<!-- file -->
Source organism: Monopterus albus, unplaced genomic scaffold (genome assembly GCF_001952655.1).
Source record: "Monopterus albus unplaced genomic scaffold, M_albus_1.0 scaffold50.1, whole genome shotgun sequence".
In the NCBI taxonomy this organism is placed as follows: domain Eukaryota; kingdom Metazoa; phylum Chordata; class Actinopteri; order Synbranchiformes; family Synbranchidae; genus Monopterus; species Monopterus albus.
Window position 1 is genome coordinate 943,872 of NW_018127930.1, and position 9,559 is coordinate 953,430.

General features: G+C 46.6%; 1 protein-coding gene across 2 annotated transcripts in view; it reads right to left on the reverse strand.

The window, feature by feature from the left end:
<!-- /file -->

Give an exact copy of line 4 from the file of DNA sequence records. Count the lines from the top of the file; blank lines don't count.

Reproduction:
Window position 1 is genome coordinate 943,872 of NW_018127930.1, and position 9,559 is coordinate 953,430.